And we've saved the best for last: karage (Japanese fried chicken)! Sumibi-Torito is known to make some of the best karage in the country. For an out-of-this-world experience, one simply must eat it with the zosui, which is rice cooked with chicken stock and deliciously fresh eggs. It is like a soupy, flavorful porridge, which goes really well with the crunchy texture of the chicken.
Pair all these yummy dishes with sake or beer, which Sumibi-Torito has an extensive menu of. You'll surely have an extraordinary experience here—so extraordinary that visiting Sumibi-Torito should be a ritual for those who come visit Kyoto.
Sumibi-Torito is located at Sumibi-Torito, 1F Kamihara Building, 9-5 Higashimaruta-cho, Kawabata-higashi-iru, Marutamachi-dori, Sakyo-ku, Kyoto, Japan
Phone: +81 752 4144
Mondays to Sundays, 5pm to midnight
Yoshikawa Tempura Inn
Yoshikawa Tempura Inn is one of the best places to have kaiseki tempura in Kyoto. The restaurant itself is built in a Japanese traditional style called sukiya-zukuri, which translates to "pursuit of elegance" in English. The interior of the Yoshikawa Tempura Inn is simply amazing, filled with elegant artworks and furniture. You will never have seen more elegant wooden tables, and it will be hard to find the cushy futons that you'll sit in nowadays. Upon stepping inside the beautifully decorated and preserved Yoshikawa Tempura Inn, your first reaction would be as if you have went back in time, where the house was still brand new, and Kyoto was still the capital of Japan.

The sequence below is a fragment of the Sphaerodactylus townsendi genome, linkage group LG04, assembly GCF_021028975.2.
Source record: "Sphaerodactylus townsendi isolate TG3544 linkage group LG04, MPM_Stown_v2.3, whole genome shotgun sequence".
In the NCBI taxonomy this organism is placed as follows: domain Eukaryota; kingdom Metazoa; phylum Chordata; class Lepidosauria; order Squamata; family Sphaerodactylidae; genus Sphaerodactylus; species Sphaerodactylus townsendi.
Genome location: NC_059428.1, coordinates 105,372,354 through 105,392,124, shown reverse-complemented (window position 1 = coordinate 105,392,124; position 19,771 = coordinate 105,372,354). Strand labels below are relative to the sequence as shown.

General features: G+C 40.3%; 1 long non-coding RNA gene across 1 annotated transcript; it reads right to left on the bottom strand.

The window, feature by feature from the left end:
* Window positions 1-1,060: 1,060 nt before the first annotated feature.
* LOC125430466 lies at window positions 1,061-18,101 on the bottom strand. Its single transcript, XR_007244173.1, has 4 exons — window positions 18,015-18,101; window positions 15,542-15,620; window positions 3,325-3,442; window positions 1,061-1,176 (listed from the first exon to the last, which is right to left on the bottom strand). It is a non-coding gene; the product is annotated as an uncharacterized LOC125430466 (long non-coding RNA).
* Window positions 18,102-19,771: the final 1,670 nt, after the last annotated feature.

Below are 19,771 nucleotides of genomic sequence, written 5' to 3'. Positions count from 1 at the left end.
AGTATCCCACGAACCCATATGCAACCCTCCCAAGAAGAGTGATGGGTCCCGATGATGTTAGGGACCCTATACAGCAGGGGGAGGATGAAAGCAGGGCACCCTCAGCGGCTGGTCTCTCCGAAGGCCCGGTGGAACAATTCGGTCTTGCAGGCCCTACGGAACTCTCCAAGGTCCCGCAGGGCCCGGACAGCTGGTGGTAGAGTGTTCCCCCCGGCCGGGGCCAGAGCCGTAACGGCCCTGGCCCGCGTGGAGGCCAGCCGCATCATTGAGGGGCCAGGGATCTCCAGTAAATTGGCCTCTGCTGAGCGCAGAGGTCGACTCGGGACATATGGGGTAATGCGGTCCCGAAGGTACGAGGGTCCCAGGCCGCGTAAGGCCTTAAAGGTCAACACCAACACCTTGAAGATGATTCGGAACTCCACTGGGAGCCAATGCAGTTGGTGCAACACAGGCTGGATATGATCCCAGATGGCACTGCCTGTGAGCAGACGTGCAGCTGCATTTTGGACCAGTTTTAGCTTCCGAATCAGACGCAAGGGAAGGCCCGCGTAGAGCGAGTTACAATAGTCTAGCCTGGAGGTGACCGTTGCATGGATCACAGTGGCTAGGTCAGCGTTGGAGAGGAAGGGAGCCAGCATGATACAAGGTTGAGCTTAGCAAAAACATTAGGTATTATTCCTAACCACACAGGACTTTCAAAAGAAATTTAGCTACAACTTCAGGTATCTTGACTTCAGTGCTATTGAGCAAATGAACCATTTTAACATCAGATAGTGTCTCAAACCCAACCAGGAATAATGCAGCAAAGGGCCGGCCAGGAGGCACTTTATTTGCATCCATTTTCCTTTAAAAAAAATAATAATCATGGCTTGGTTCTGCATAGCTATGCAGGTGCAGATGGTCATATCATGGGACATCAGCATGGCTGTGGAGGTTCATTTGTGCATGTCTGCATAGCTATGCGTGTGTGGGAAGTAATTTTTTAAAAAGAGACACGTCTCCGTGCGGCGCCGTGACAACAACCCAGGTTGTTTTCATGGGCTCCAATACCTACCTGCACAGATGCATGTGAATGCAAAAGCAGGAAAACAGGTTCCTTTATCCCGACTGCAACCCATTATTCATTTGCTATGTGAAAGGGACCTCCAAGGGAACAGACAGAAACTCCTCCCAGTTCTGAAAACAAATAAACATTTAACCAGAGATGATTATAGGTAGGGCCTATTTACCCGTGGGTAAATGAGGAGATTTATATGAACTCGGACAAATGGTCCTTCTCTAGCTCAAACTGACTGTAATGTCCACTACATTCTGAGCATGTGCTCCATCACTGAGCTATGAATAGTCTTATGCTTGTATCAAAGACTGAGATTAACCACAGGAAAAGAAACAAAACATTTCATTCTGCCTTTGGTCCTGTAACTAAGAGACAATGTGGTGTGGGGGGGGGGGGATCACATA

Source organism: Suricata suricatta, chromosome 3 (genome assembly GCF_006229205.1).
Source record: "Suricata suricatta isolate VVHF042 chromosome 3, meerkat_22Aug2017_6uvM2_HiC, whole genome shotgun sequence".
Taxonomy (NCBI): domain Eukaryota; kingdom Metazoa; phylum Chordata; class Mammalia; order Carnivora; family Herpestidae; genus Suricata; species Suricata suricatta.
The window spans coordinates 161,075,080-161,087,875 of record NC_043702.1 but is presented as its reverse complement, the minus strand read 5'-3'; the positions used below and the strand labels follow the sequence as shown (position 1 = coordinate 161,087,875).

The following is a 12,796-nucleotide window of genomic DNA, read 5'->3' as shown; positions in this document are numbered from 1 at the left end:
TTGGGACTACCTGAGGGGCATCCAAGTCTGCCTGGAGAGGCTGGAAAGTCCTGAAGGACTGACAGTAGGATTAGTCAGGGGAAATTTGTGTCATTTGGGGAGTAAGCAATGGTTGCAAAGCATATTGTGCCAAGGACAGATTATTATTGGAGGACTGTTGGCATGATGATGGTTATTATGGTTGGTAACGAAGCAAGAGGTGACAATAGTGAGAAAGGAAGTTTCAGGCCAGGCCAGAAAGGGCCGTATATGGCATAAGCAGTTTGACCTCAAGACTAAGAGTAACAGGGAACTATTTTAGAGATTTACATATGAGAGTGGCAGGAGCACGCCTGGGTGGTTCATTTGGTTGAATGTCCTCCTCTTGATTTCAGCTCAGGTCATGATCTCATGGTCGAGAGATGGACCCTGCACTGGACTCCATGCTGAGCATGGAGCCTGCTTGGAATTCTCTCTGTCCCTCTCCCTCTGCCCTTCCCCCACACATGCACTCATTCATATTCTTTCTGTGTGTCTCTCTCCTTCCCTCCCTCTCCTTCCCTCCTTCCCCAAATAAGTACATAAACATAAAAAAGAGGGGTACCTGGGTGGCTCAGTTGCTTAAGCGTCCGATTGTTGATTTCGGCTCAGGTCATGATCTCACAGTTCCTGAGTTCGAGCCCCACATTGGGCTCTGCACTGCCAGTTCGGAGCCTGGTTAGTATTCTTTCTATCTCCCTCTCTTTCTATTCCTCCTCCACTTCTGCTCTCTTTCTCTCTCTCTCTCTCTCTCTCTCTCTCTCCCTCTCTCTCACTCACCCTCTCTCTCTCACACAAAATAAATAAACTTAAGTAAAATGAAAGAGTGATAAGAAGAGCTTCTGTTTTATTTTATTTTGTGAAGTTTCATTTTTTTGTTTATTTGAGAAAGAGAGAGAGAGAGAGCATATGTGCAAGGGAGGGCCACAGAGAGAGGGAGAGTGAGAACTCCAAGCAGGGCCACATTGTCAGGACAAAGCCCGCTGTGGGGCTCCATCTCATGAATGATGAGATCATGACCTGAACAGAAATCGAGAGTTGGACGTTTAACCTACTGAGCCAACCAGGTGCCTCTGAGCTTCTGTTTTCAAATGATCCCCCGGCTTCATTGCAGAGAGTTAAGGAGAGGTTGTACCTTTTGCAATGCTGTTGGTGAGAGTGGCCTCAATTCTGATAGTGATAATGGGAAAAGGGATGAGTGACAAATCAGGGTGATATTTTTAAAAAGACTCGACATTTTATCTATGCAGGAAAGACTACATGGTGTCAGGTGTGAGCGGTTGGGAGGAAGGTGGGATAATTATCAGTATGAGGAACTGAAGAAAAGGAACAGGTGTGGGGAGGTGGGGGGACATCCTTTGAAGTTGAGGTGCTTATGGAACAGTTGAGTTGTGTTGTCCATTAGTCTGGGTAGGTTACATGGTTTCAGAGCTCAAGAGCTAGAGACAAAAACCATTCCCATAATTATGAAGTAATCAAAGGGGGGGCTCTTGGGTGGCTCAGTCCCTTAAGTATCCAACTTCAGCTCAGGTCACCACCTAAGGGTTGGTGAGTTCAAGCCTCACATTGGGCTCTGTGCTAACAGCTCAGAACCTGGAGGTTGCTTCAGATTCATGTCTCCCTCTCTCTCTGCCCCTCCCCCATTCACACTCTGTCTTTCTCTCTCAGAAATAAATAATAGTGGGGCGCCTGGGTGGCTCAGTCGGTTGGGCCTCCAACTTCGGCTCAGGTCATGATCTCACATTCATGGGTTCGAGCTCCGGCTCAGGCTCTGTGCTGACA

TIP: You may opt to stay at the Yoshikawa Tempura Inn as well. The rooms are also decorated according to the period, and staying here proves a delightful and interesting experience.
The dishes in Yoshikawa Tempura Inn are prepared with the utmost skill and the quality of the ingredients are second to none. Actually, the dishes look like edible artworks that are beautifully arranged. Definitely a treat for your eyes! There is a wide variety of dishes to choose from, but